Are you tired of finding yourself in a restaurant surrounded by tourists even after you asked your hotel or hostel receptionist “where can I go to eat good food with locals”?…Well you’ve come to the right place.This list provides you with a few places that you might not have otherwise considered. These are not restaurants with the top ratings on TripAdvisor, but they are places that are either authentically local or have unique dining options. Please try to keep an open mind about trying new food while you’re here and we hope that you enjoy the local food as much as your stay!
Pilaf & Qebap – Puri Qebap has become so popular internationally that most people don’t need a translation for it, but Pilaf (Rice) & Qebap (grilled meat in the shape of a sausage) are popular for breakfast or for a quick lunch. Puri makes some of the best pilaf in town with a bit of meat sauce and goat cheese on top. Our suggestion: Although they offer other items, we would suggest you keep it simple and stick to the Pilaf & Qebab.
Tavë Krapi – Around the lake Shkodrans are famous for their tavë krapi. Tavë krapi is carp marinated with onions, garlic, tomatoes, and sometimes plums (to add a little sweetness) and then baked in the oven. The sauce is bittersweet and delicious. This dish is thoroughly approved of by my father-in-law, it is pretty much the only dish that he orders when out to eat. Our suggestion: It will be difficult to find a restaurant in town that will serve you this dish. Do as the locals do and enjoy Tavë Krapi at one of the restaurants around the lake. You can find restaurants in Shiroke (30 minutes by bike from the city center of Shkoder) that will serve you Tavë Krapi.
Grosh –Çocja’s Grosh is a bean soup that many Albanian families will eat at least once a week. Although Grosh tends to be a bit more of a winter thing, you can find it at Çocja’s during the summer if you want to try it. The soup is filling and sure to make you fart (stinky!) Our suggestion: Grosh is another quick cheap lunch option and can be complimented well with a side of salce kosi (yogurt dip), zarzavate zgare (grilled vegetables), and kackavall te skuqur (fried cow cheese).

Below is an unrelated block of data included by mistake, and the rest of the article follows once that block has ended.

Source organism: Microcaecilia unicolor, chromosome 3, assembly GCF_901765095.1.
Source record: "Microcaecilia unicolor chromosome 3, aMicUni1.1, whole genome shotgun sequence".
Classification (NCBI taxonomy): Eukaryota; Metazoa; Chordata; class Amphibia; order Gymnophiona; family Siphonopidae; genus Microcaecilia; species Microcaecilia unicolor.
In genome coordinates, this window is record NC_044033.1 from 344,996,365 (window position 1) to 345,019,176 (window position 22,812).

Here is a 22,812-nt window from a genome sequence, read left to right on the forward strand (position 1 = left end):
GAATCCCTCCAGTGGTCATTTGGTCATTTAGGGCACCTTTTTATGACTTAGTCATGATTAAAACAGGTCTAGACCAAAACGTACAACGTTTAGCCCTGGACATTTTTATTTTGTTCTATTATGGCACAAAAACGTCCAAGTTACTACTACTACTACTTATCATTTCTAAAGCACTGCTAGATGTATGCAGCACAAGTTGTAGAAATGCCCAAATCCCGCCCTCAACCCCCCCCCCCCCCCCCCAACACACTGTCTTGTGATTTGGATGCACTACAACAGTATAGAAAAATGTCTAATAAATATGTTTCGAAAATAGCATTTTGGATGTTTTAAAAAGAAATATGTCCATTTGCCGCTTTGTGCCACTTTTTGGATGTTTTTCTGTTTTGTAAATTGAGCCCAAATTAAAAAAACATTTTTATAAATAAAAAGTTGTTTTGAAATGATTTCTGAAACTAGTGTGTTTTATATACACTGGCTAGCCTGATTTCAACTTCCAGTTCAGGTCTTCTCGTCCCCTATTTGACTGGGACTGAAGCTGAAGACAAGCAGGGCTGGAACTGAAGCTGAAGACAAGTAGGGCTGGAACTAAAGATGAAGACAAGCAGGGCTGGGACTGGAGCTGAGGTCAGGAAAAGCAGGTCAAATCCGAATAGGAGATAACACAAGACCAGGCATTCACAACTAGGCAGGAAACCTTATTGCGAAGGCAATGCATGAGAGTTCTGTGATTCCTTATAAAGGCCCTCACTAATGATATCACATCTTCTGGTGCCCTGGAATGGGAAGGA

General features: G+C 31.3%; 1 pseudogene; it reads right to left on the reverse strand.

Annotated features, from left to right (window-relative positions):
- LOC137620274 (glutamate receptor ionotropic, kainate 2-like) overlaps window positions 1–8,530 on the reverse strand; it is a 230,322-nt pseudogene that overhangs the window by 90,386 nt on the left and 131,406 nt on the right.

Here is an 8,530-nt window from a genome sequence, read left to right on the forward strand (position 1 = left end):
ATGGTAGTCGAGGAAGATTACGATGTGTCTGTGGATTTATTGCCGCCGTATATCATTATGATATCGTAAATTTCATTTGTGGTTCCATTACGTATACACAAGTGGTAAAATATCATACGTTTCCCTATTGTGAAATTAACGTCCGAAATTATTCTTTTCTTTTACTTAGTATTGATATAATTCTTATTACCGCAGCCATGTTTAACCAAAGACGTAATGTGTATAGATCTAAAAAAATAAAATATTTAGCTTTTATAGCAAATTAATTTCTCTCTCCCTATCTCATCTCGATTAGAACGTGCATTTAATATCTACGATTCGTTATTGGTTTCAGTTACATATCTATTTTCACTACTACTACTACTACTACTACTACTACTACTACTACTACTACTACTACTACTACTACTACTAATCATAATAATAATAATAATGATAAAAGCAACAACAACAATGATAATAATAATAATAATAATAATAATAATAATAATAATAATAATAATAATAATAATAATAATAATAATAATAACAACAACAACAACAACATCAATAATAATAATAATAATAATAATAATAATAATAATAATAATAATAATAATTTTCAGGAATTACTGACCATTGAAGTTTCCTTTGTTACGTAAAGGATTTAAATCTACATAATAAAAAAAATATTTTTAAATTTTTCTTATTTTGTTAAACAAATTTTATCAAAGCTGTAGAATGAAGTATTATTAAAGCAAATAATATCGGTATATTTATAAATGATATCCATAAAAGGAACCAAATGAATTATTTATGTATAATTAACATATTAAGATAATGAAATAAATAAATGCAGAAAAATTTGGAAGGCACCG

Family style dining – Keshtjella Xhafa This restaurant is in fact about a 20-minute drive outside the city of Shkoder in the direction of Koplik. On a clear day, you can get a nice view of Shkoder Lake and the surrounding mountains. This is a typical weekend restaurant (usually lunch) for friends and families. A typical menu to be shared with the table: Tave keci/qingji (roasted goat or lamb), sallate mikse (mixed salad), patate ne furre (oven baked potatoes), & djath dhie (goat cheese). Our suggestion: Go with the family style so you can try a little bit of everything!
Tres Leches – Bell Italia Though not an Albanian desert in origin, Tres Leches or “three milks” is a staple in bakeries throughout the country. The desert is rumored to have made its way to Albania from its appearance on Latin American tele-novellas that were extremely popular here in the early 2000s. Tres leches is a spongy vanilla cake soaked in three milks and topped with caramel. Our suggestion: Try a different desert at Bell Italia every night of your trip. Bell Italia serves phenomenal deserts & gelato at very affordable places.
Taste of Home – Shega e Eger Ok, so this cafe is on TripAdvisor and full disclosure we partner with them, but we do think they offer a very interesting dining option. At Shega e Eger you can try a “taste of home” which is a sampling of home cooked food. When we say home cooked we mean it, the food is prepared by local women. The options change regularly but often include bamja (okra), bishtaj (bean pods), salce kosi me kungull (yogurt sauce & zucchini), spec te mbushur (stuffed peppers). Though a taste of home was made with tourists in mind, it is real local food, not a tourist trap. Our suggestion: The taste of home is a great way to sample homemade Albanian cooking and it’s as close as you can get to “mom’s cooking” while you’re traveling.